This Saturday Is My High School Reunion

I don’t know if I should say which year. Well, if you must know, I graduated from high school in 1987. I was eleven. No, not really.

I am exactly in the same spot I was five years ago in every way, except that I think I am a little bit happier. I’m a little less stressed out, and that’s only because I’ve just figured out that there really isn’t that much to stress out over. We’re all going to die anyway. I don’t mean to be bleak, but the opposite. Let’s face it, sooner or later, your time’s going to run out. It doesn’t matter if you can run a sub-three-hour marathon. You’s gonna die. What’s the race?

Other than that one key observation, nothing’s changed. Same job, no marriage, no kids, none of that stuff that we were supposed to accomplish, apparently. It’s not too late, but does it have to be different? If I weren’t who I am, then I’d be someone else. Being me is hard enough.

I didn’t like school, starting in the first grade. By the time I was in high school, I was just counting the days ’til it was all over. I did like math, though, once we got away from balancing check books. The word Quicken meant nothing to our educators back then.

You don’t need to know how to balance a checkbook to be a perfectly happy human being. What you need is to learn how to read, so you can wade through instruction manuals.

You need to learn that you can’t use “I” as a direct or indirect object of a sentence, ever.

I think that if schools focused on math (beyond checkbook balancing) and reading and understanding basic grammar, our world would be a much better place.

I even wrote a thank you e-mail to my English teacher Ms. Bradley, once. I told her that thanks to her strict adherence to the laws of decent grammar and imposing these rules upon us, I was able to be employed as a technical writer.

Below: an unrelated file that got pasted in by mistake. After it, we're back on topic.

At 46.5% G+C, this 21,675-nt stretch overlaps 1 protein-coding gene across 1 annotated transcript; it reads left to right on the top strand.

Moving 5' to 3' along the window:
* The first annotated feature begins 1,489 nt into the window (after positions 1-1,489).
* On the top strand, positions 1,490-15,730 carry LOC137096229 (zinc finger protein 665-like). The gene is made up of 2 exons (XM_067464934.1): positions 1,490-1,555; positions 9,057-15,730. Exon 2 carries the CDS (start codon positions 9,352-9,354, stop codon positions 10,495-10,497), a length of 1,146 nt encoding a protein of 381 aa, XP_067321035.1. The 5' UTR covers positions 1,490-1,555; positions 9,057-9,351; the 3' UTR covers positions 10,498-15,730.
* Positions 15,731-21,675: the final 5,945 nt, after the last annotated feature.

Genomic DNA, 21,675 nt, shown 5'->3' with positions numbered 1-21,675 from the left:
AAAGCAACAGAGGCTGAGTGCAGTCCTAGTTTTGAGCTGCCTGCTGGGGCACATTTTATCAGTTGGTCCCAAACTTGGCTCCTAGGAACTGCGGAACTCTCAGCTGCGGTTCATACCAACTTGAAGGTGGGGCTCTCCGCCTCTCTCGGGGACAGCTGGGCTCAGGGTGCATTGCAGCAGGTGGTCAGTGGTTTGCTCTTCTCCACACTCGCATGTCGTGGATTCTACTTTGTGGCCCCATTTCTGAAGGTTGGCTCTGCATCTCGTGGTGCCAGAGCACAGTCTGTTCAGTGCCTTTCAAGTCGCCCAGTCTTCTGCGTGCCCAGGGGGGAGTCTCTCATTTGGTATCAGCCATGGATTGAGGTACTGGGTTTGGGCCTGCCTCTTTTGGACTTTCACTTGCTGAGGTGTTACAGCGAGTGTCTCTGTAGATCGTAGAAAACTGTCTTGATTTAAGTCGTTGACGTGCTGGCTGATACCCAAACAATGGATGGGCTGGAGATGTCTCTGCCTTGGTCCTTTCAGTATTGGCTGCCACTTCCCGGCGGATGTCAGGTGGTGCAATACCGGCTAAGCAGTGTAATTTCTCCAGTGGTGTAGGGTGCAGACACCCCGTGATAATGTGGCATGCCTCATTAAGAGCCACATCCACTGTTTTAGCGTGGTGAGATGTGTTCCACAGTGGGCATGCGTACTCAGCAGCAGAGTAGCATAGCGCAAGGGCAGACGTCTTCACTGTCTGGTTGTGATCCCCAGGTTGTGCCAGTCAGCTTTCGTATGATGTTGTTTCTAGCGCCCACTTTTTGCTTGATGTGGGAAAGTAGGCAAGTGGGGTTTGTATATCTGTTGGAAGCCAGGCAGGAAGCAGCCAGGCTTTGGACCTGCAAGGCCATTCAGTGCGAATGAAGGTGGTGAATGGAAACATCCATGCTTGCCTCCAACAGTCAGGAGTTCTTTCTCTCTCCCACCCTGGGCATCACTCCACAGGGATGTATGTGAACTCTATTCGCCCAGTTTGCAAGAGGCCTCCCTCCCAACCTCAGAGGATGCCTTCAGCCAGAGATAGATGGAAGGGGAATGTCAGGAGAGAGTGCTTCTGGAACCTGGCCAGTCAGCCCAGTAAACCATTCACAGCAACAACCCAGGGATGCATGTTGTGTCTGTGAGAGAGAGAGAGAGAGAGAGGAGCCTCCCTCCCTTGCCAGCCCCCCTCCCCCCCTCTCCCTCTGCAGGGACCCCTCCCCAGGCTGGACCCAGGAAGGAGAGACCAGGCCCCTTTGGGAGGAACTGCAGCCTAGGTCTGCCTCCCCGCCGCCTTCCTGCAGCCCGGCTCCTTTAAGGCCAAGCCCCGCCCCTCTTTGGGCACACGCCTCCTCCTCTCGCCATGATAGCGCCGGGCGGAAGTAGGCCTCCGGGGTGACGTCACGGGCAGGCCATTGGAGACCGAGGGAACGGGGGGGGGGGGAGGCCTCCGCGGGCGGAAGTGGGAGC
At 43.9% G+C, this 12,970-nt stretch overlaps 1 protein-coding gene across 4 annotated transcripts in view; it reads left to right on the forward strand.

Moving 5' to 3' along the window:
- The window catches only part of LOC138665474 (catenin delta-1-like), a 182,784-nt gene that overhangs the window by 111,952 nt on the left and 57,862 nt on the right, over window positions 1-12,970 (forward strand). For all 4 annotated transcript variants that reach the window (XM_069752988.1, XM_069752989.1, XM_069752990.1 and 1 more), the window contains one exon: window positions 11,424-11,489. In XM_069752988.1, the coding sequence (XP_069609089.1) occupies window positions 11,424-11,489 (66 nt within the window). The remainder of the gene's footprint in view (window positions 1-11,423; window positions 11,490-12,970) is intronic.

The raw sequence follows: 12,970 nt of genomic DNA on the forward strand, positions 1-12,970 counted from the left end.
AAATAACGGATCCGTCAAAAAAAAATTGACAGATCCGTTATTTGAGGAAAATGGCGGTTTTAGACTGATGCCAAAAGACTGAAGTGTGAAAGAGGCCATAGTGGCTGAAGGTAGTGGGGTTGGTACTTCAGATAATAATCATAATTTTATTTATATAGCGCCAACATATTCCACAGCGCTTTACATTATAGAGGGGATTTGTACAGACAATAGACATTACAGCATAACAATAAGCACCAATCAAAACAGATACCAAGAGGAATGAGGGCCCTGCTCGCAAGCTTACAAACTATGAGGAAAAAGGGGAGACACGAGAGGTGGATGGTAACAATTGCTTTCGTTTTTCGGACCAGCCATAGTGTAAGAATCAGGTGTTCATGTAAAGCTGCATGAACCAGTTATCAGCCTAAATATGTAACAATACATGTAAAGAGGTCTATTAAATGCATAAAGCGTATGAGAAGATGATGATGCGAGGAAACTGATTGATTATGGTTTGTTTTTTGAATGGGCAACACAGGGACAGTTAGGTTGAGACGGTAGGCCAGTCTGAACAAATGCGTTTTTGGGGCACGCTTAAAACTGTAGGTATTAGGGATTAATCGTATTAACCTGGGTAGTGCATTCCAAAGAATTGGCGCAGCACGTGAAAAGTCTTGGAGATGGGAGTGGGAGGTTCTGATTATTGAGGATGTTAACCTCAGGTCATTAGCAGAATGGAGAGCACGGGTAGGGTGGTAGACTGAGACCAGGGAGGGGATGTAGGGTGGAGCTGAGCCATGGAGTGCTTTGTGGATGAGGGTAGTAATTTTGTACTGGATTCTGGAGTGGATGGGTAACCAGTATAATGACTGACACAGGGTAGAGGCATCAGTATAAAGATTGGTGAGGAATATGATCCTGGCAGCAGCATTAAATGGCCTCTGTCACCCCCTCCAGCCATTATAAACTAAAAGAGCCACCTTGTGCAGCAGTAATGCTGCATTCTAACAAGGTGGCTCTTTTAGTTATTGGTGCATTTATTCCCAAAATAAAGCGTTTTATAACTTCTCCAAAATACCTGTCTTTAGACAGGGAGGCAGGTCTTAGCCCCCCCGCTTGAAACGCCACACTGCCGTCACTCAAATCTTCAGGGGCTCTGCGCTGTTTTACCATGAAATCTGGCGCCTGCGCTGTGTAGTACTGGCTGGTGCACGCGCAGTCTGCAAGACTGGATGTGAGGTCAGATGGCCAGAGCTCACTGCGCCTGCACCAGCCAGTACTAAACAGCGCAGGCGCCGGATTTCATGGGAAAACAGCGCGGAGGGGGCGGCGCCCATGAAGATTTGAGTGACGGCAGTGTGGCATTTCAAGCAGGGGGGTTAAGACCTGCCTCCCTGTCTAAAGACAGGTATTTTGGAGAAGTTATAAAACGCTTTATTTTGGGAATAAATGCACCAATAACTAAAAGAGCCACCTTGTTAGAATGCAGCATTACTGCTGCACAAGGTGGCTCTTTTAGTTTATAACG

She wrote back and told me that my e-mail brought tears to her eyes. I was thankful that she didn’t send back any corrections.

I wasn’t sure about going to this reunion. I went to the fifteen year reunion, which was a barbeque in a park near the finish of the Mt. Hamilton Road Race, and came to the sad realization that no one knew who I was. I should have figured this out at the five year reunion, when so many guys asked me whose date I was. It was so uncomfortable when I said, “Uh, you don’t remember? You used to throw rocks at me at the bus stop. Remember that? Ha ha! Good times!”

What didn’t like about school was that I didn’t know how to define who I was, and I resented that this was even expected of me. I think this is true for most kids. If not, I think there’s something terribly wrong with them. But what happens is, because you have no idea who you are, your “being” is defined by everyone else. And it’s the luck of the draw, really. People try, with hair color and make up, but it’s downright impossible to break out of the mold until you graduate and celebrate that you never have to spend another minute of your life with these people.

I’m going, with Miguel as my date, because something else I noticed at the fifteen year reunion was that I didn’t know anybody either. Not like I thought I did. I was so pleasantly surprised.


About katiekelly

I grew up in a parking lot.
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